Bonding with a Parakeet

Time spent with your lonely parakeet is what will create a bond with him.

Time spent with your lonely parakeet is what will create a bond with him.

Your bond with your parakeet will greatly enhance both the little guy's quality of life and your enjoyment of the friendship. These intelligent creatures are extremely sociable in the wild, need company, and will form strong bonds. Use various techniques to help your feathered friend warm up to you.

Bonding from Birth

If possible, begin training your parakeet while he is still young. The more interaction your bird has with human hands, the less fearful he will be as he ages. Spend gentle, quality time with your parakeet each day, and he will soon come to trust you. Parakeets love and need attention and companionship. The more attention you give your bird, the more attention he will crave from you.

A Parakeet's Perspective

It can be frustrating to see your parakeet react with fear at first as you approach his cage. This is a normal reaction in birds who have had little interaction with a human and have nowhere to take cover. Since you’re much larger and look different than his avian buddies, your parakeet no doubt initially sees you as a predator, not a prospective friend. It may take some time before your little bird realizes you mean him no harm.

Keeping It Serene

Bonding should be just between you and your parakeet. If the room he's in is too chaotic with people or other pets, your bird will be highly reluctant to greet the world. Place his cage in a safe room, free of chaos and hazards, where you spend a lot of time. Bonding with your parakeet is a gradual, yet highly rewarding process that can be achieved as your bird begins to love and trust his owner.

A Patient Start

Don’t expect your cute bundle of feathers to perch on your finger and exit the cage right away, unless he was hand-tamed before you acquired him. Start slowly by giving your parakeet as much time as he needs to realize you’re not a threat. Simply sit next to the cage to let your buddy-to-be get accustomed to your presence. Spend time around him. Watch TV. Read or work at the computer. Talk softly and calmly to the bird as you move around to feed and water him. Don't make fast moves that will cause him to panic. His trust will build over time.

The Bonding Process

The more routine interaction there is between you and your parakeet, the more confident and friendly he will become. Allow him to get accustomed to your hand. This can be accomplished as you change his food and water. In due time, you'll be able to teach your parakeet simple actions such as stepping onto an offered perch, and later onto your finger. Your parakeet will soon enough realize your finger can be trusted. Once you've gained his confidence and you have made the room safe and secure for him, you'll be able to bring him outside his cage perched on your finger. Never chase your bird if he takes flight. Be calm and patient. He's going to need time to learn how to navigate the room. He'll eventually be happy to climb onto a perch or your finger, or ride around on your shoulder or head if you wish. You'll have to be accepting of his little messes, as birds excrete wastes spontaneously.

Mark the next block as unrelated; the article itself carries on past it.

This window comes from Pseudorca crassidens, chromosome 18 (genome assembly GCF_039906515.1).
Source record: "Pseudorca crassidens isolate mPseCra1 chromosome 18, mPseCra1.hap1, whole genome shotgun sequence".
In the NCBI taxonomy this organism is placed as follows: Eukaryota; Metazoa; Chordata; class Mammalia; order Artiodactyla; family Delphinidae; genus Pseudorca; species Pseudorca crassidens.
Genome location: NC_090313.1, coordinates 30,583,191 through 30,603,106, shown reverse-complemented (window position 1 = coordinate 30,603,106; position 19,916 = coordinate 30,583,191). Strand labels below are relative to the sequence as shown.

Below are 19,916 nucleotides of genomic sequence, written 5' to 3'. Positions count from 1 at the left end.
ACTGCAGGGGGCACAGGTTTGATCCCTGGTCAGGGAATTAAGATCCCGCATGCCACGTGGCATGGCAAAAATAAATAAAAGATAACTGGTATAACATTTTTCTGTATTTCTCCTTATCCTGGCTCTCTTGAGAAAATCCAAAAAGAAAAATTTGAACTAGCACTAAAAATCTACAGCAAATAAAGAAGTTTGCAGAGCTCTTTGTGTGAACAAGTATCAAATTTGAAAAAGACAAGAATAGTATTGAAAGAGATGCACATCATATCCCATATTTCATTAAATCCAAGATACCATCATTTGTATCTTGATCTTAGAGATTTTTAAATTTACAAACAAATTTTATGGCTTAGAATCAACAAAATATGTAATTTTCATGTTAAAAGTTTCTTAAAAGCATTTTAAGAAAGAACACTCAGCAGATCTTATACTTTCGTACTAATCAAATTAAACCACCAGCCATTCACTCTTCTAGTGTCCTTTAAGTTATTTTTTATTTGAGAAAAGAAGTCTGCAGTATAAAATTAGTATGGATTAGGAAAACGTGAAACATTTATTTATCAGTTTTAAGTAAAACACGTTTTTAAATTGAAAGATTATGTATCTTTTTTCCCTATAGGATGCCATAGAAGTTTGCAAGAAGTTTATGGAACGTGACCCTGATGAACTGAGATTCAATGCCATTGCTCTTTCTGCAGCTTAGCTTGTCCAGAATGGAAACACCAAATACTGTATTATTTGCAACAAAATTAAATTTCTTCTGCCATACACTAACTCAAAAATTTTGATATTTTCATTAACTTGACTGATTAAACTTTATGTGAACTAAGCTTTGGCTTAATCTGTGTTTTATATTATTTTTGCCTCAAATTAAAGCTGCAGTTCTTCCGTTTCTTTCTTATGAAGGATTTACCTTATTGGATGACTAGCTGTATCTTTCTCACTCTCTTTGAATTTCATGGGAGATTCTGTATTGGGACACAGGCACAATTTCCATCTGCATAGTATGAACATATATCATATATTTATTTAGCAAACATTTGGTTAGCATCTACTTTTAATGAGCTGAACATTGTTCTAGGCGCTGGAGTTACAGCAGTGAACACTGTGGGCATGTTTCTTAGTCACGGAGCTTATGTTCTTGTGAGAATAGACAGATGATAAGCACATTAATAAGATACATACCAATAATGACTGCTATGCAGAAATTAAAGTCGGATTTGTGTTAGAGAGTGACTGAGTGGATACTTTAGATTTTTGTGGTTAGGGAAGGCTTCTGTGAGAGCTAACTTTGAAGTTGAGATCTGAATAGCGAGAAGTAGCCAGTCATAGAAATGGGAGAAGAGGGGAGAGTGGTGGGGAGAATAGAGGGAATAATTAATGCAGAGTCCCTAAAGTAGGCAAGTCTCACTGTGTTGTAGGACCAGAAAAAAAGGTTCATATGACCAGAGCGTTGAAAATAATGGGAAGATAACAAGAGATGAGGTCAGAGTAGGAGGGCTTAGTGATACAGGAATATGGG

Biting Behavior

Birds see the world differently than humans, and it’s important to understand your parakeet’s perspective. When your parakeet attempts to bite at your hand, it may not be out of aggression, but rather a chewing instinct. Providing your parakeet with plenty of toys can help deter any temptation to make you his chew toy of choice. Parakeets generally will not bite unless they feel threatened. Your little pal may bite hard out of defense or aggression if you pick him up in your hand for some reason. It's best not to do this. To a bird, there is nothing natural about being held in a hand, and the terror can even cause a bird to die. If he bites, understand his viewpoint, and be cool and kind. He's tiny, and he can't really hurt you. The most important thing is not to react in a loud or frightening manner. You can lose his trust in that moment. It’s also important not to let go of the bird instantly in response to a bite, as he will then view biting as a successful way to get you to release him. Have a few Band-Aids on hand, and maintain your calm demeanor.

 

About the Author

Based in northern New York, Brandy Burgess has been writing on pets, technical documentation and health resources since 2007. She also writes on personal development for YourFreelanceWritingCareer.com. Burgess' work also has appeared on various online publications, including eHow.com. Burgess holds a Bachelor of Arts in computer information systems from DeVry University and her certified nurses aid certification.

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